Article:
Bolot’s team digitized the “A Trip to the Moon” into data in the form of zeros and 1s in computing’s binary code, and transcribed it into DNA code, which was then turned into molecules, using lab-dish chemicals.

The contents are “read” by sequencing the DNA — as is routinely done today in genetic fingerprinting — and turning it back into computer code.

Converting movies into man-made DNA brings huge advantages, said Bolot, who points out that the archives of every Hollywood studio, currently taking up square kilometers of floor space, could fit into a Lego brick.

Another problem overcome by DNA storage is that the format for reading it doesn’t become obsolete every decade or so, unlike celluloid, VHS, DVD and every other medium in the history of filmmaking.

20/04/2016

Schneider Electric highlights benefits of converged OT and IT

  

Schneider Electric is hosting its fourth ‘Power to the Cloud’ event in Dubai, to showcase the potential of converged operational technology (OT) and information technology (IT) for smart cities.

The event, which is taking place at the the Dubai Convention and Exhibition Centre, highlights how Internet of Things solutions that combine OT and IT will impact in areas such as energy optimization and improve citizen services through analytics, real-time data management and intelligence capabilities. 

The show will is expected to attract over 2,000 industry visitors and around 200 VIPs from across the Middle East, Europe and Africa region. Industry speakers include experts from Schneider and customers including Etisalat, DEWA, Al Futtaim, Movenpick Group, Starwood Hotels and Resorts, and Abu Dhabi Airports.

Saeed Al Tayer, managing director and CEO, Dubai Electricity and Water Authority (DEWA) gave a keynote speech, commented: “This year’s Power to the Cloud comes at a time of rapid infrastructure transformation and economic change. As we strive to become smarter and more connected than ever before, we need to learn to leverage technologies that are eco-friendly.

Today, the convergence of Information Technology (IT) and Operational Technology (OT) makes it possible to increase process efficiency and optimise scarce resources.

This ties in with the UAE Government’s Vision 2021 launched by His Highness Sheikh Mohammed bin Rashid Al Maktoum, Vice President and Prime Minister of the UAE and Ruler of Dubai, which emphasises the importance of sustainable development and the preservation of the environment.” 

The event includes a dedicated 5,000 square meter experiential zone which showcases various elements of a smart city for homes, hotels, hospitals, educational institutions and utilities. 

Frédéric Abbal, executive vice-president of Energy Business, Schneider Electric, said: “It is important to create enriching community spaces for inhabitants through digital connection, technologies to simplify life and automation to streamline the businesses. These communities, which collectively form cities, need to be tied together with infrastructure that can accommodate the massively growing populations and their evolving expectations.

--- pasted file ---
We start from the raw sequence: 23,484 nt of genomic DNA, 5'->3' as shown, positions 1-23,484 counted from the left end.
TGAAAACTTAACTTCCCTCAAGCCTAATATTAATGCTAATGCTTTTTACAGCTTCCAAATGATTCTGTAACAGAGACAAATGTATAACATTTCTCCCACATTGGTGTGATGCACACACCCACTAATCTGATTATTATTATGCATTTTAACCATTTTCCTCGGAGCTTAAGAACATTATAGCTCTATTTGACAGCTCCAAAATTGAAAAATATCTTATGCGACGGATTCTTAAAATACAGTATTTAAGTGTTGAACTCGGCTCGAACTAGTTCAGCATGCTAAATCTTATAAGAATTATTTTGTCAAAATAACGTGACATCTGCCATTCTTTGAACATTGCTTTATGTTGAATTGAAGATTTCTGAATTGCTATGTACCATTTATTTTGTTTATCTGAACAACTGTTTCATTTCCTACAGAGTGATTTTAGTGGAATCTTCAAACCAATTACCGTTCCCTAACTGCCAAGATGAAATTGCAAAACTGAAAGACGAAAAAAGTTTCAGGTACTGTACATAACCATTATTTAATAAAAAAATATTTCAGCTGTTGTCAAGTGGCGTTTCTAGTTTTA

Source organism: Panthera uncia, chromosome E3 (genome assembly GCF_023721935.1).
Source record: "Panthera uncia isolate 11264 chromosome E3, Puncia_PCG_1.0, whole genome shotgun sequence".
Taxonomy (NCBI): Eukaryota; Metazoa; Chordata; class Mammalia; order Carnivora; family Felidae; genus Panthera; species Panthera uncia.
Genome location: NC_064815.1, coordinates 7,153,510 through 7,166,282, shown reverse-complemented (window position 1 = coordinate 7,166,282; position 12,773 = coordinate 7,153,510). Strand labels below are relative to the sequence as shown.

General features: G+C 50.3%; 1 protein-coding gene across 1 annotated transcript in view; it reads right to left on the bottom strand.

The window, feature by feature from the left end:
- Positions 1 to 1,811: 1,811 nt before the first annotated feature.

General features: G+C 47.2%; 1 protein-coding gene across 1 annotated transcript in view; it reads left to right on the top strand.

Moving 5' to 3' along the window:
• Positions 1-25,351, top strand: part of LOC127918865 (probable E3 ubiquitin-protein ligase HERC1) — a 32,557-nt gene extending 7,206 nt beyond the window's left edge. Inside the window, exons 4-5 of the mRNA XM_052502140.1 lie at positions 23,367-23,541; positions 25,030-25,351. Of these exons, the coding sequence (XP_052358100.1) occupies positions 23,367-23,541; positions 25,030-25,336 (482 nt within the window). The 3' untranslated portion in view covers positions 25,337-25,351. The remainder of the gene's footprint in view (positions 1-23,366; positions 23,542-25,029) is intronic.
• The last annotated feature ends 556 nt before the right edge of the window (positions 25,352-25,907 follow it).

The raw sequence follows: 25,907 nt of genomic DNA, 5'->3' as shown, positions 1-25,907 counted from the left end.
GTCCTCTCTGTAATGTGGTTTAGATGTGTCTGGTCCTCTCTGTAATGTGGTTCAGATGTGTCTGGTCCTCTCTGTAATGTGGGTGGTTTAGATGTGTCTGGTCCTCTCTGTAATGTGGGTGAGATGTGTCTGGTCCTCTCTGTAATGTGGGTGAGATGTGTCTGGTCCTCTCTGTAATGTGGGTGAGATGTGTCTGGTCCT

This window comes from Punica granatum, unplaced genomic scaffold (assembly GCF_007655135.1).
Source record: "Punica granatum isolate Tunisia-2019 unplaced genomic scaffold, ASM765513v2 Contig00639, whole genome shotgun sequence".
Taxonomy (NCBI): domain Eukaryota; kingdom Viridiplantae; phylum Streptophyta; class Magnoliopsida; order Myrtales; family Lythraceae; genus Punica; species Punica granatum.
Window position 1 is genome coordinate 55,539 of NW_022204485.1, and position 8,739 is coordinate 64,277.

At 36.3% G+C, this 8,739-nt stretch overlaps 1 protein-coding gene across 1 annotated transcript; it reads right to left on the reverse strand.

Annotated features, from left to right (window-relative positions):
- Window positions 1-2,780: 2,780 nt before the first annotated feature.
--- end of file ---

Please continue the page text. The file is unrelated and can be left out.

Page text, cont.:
Power to the Cloud, now in its fourth year, has greatly developed since its inception in 2012 and illustrates the progress Dubai is making on its evolution into a smart city. Through this educational platform, we hope to bring to light the technologies that will positively impact our living spaces and their environment.

19/04/2016

A massive Google cloud outage this week went largely unnoticed compared to the type of outcry that accompanies downtime for its competitors — and that’s not a good thing.

   
The incident was initially caused by dropped connections when inbound Compute Engine traffic was not routed correctly, as a configuration change around an unused IP block didn’t propagate as it should. Services also dropped for VPNs and L3 network load balancers. Management software’s attempts to revert to previous configuration as a failsafe triggered an unknown bug, removed all IP blocks from the configuration and pushed a new, incomplete configuration.

A second bug prevented a canary step from correcting the push process, so more IP blocks began dropping. Eventually, more than 95% of inbound traffic was lost, which resulted in the 18-minute Google cloud outage that was finally corrected when engineers reverted to the most recent configuration change.

The outage didn’t affect Google App Engine, Google Cloud Storage or internal connections between Compute Engine services and VMs, outbound Internet traffic, and HTTP and HTTPS load balancers.

SearchCloudComputing reached out to a dozen Google cloud customers to see how the outage may have affected them. Several high-profile users who rely heavily on its resources declined to comment or did not respond, while some smaller users said the outage had minimal impact because of how they use Google’s cloud.

Vendasta Technologies, which builds sales and marketing software for media companies, didn’t even notice the Google cloud outage. Vendasta has built-in retry mechanisms and most system usage for the company based in Saskatoon, Sask., happens during normal business hours, said Dale Hopkins, chief architect. In addition, most of Vendasta’s front-end traffic is served through App Engine.

In the five years Vendasta has been using Google’s cloud products, on only one occasion did an outage reach the point where the company had to call customers about it. That high uptime means the company doesn’t spend a lot of time worrying about outages and isn’t too concerned about this latest incident.

“If it’s down, it sucks and it’s a hard thing to explain to customers, but it happens so infrequently that we don’t consider it to be one of our top priorities,” Hopkins said.